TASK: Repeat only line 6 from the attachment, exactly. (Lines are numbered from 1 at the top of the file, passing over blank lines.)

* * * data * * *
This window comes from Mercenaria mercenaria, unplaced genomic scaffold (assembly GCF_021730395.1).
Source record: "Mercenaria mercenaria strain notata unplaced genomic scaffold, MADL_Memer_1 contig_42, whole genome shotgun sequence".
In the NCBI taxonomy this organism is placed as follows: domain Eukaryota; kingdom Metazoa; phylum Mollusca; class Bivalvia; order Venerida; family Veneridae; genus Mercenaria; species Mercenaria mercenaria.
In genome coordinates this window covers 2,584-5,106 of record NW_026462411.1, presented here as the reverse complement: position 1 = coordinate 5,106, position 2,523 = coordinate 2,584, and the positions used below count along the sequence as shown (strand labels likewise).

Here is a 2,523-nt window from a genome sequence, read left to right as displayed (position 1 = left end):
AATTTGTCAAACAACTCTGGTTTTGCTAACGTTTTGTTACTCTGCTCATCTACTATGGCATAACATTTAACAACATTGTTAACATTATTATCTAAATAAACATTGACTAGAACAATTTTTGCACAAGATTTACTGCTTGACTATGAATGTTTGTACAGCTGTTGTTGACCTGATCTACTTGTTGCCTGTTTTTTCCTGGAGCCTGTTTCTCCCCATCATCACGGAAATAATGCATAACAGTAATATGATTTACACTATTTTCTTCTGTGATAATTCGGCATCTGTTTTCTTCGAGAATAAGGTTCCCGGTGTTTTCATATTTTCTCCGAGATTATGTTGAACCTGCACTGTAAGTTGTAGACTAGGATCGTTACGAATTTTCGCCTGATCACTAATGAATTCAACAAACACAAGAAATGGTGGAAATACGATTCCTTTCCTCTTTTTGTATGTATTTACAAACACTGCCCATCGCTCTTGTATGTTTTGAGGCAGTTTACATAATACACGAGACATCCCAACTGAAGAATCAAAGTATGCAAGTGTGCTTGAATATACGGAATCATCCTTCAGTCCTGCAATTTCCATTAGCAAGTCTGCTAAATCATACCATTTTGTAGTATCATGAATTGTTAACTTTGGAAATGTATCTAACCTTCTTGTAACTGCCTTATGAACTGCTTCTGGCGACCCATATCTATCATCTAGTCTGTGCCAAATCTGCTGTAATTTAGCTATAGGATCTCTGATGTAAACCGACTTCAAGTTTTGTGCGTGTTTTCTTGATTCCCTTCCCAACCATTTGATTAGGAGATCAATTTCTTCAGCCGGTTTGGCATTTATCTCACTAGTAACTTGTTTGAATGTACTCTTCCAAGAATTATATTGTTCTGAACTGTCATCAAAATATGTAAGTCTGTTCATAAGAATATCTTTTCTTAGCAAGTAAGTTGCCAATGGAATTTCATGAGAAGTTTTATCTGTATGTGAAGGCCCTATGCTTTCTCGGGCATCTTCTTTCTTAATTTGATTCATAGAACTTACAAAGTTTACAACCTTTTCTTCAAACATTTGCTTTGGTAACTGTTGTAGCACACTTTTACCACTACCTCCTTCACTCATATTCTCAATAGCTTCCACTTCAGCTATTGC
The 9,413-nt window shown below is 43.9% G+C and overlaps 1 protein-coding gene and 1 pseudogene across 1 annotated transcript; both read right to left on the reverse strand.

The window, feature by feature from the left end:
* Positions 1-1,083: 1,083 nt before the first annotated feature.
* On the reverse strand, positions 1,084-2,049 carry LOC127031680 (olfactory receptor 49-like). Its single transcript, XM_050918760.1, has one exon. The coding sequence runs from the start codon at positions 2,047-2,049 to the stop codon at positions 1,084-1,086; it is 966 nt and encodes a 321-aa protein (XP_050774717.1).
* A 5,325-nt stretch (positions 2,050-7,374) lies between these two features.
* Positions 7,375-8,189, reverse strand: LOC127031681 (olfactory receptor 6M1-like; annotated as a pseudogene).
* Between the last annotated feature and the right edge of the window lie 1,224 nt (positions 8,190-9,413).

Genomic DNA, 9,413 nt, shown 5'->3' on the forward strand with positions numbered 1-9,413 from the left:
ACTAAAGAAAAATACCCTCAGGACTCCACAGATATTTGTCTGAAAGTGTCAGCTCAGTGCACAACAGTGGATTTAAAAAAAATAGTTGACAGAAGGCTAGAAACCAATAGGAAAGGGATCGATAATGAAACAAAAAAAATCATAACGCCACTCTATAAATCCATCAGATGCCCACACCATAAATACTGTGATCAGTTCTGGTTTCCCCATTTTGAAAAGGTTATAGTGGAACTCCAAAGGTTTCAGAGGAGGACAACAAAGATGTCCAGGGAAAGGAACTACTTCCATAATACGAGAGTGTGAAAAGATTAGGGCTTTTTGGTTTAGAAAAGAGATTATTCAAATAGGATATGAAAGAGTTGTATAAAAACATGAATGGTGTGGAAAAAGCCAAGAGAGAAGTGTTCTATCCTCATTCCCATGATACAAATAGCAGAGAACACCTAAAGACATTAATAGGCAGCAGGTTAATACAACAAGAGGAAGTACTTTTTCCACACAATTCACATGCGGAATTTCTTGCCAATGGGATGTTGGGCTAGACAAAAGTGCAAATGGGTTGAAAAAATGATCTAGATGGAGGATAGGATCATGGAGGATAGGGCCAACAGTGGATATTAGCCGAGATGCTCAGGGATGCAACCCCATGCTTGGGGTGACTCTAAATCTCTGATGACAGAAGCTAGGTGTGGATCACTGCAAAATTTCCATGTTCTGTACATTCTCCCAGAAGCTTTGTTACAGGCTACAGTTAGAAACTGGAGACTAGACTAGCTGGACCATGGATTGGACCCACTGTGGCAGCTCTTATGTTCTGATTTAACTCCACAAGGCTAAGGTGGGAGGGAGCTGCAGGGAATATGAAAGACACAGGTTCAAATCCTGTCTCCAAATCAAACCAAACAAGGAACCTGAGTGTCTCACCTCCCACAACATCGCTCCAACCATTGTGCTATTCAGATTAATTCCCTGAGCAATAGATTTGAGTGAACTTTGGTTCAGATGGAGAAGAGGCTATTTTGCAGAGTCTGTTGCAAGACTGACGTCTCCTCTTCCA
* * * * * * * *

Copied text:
AATTTGTCAAACAACTCTGGTTTTGCTAACGTTTTGTTACTCTGCTCATCTACTATGGCATAACATTTAACAACATTGTTAACATTATTATCTAAATAAACATTGACTAGAACAATTTTTGCACAAGATTTACTGCTTGACTATGAATGTTTGTACAGCTGTTGTTGACCTGATCTACTTGTTGCCTGTTTTTTCCTGGAGCCTGTTTCTCCCCATCATCACGGAAATAATGCATAACAGTAATATGATTTACACTATTTTCTTCTGTGATAATTCGGCATCTGTTTTCTTCGAGAATAAGGTTCCCGGTGTTTTCATATTTTCTCCGAGATTATGTTGAACCTGCACTGTAAGTTGTAGACTAGGATCGTTACGAATTTTCGCCTGATCACTAATGAATTCAACAAACACAAGAAATGGTGGAAATACGATTCCTTTCCTCTTTTTGTATGTATTTACAAACACTGCCCATCGCTCTTGTATGTTTTGAGGCAGTTTACATAATACACGAGACATCCCAACTGAAGAATCAAAGTATGCAAGTGTGCTTGAATATACGGAATCATCCTTCAGTCCTGCAATTTCCATTAGCAAGTCTGCTAAATCATACCATTTTGTAGTATCATGAATTGTTAACTTTGGAAATGTATCTAACCTTCTTGTAACTGCCTTATGAACTGCTTCTGGCGACCCATATCTATCATCTAGTCTGTGCCAAATCTGCTGTAATTTAGCTATAGGATCTCTGATGTAAACCGACTTCAAGTTTTGTGCGTGTTTTCTTGATTCCCTTCCCAACCATTTGATTAGGAGATCAATTTCTTCAGCCGGTTTGGCATTTATCTCACTAGTAACTTGTTTGAATGTACTCTTCCAAGAATTATATTGTTCTGAACTGTCATCAAAATATGTAAGTCTGTTCATAAGAATATCTTTTCTTAGCAAGTAAGTTGCCAATGGAATTTCATGAGAAGTTTTATCTGTATGTGAAGGCCCTATGCTTTCTCGGGCATCTTCTTTCTTAATTTGATTCATAGAACTTACAAAGTTTACAACCTTTTCTTCAAACATTTGCTTTGGTAACTGTTGTAGCACACTTTTACCACTACCTCCTTCACTCATATTCTCAATAGCTTCCACTTCAGCTATTGC